Ford redesigned the Mustang for 1971, but performance was still a
big part of the equation. This nicely finished fastback combines
aggressive good looks with a built small block V8 and 4-speed
manual transmission to create one of the best-driving '70s Mustangs
When they restored this Mustang, they aimed for a bit of an updated look but didn't go too far away from the factory spec. That beautiful blue paint is in the right neighborhood of the original code 6 Bright Silver Blue, and it certainly looks period correct on the car. Having all that sheetmetal to work with, you know it's solid underneath and the straight bodywork shows off what a few hundred hours' worth of blood, sweat, and tears (plus a large stack of $100 bills) get you. Those big quarter panels are smooth and straight, seams are good, and a whole slew of factory Mach 1 dress-up items were added including the Ram Air hood, chin spoiler, hood pins, and the wing out back. Reproduction Mach 1 decals were applied to the flanks, which really accentuates the long, low, wide look of the all-new "flatback" body style, and the blacked-out hood treatment is pure intimidation on the street. This car also includes a chrome front bumper and grille surround, correct "honeycomb" tail panel, and bright trim along the rockers that helps visually lengthen the car so it looks very low.
The interior was completely gutted and rebuilt from there. Original white high-back buckets with factory-style "Comfort-Weave" upholstery were reinstalled along with a new headliner, carpets, and seat covers. Original gauges, including a somewhat rare factory tach, were stuffed back into their holes in the dash after checking the wiring, which ensures that even the auxiliary gauges on the center stack are operational. The bright blue door panels and carpets offer an awesome contrast and no performance-oriented Mustang is complete with a center console and Hurst T-handle shifter. The trunk now sports a fresh mat and space-saver spare tire.
The M-code 351 cubic inch Cleveland V8 is a great choice in a 1971 Mustang; torquey but light, so handling is balanced but it's still plenty quick. It's fortified with an Edelbrock intake manifold and Demon four-barrel carburetor under the stock ram air setup, so you won't see the upgrades but you'll definitely feel them. Ford Blue paint gives it a correct look and they even kept the original-style valve covers. It's not quite detailed for show, but it's tidy and in good working order and it runs superbly. The 4-speed manual snaps through the gears with authority and you'll savor the cackle of the long-tube headers and glasspack-style mufflers with each shift. Out back, the stock rear was retained, and carries highway-friendly 3.25 gears. 17-inch Torque Thrust style wheels were taken from a late-model Mustang and look surprisingly right on this vintage pony and are wrapped in 235/55/17 Pirelli radials all around.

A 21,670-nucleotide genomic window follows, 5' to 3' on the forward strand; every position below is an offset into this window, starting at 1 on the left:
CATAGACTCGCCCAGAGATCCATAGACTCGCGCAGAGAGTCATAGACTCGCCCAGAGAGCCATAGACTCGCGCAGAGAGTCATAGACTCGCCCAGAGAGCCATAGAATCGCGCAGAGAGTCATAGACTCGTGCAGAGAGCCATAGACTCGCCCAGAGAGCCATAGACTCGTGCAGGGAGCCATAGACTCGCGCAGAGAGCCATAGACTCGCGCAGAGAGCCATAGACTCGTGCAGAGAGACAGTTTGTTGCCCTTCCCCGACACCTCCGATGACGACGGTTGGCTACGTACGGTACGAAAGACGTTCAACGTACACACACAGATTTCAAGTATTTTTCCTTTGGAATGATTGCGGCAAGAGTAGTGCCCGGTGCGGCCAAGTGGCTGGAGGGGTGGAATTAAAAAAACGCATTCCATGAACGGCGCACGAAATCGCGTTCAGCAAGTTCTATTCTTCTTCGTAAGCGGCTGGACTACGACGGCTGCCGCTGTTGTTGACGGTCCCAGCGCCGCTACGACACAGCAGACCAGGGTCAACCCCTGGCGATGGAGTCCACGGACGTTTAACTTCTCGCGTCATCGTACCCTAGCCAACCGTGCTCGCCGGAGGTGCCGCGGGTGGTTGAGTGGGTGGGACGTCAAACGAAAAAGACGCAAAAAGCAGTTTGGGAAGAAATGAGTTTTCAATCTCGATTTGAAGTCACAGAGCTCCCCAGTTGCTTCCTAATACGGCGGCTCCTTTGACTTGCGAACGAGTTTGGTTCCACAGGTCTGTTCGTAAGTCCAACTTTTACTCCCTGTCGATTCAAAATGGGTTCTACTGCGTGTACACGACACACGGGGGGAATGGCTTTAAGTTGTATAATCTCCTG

The perfect car for local cruise nights or the next long-distance haul to the coast, this fastback is proof that the '70s Mustangs are coming on strong. Call today!
The first pre-production hardtop was sold at Barrett-Jackson in Arizona
The Pick of the Day is a rare example of this future classic
This is the 28th car in a 30-day countdown to Barrett-Jackson’s annual Scottsdale collector car auction
This is the fifth car in a 30-day countdown to Barrett-Jackson’s annual Scottsdale collector car auction
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It’s fast. It’s loud. And it’s Dark Highland Green.
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Drive Toward a Cure staging raffle of BRM Chronographe watch with hand-painted Nicolas Hunziker artwork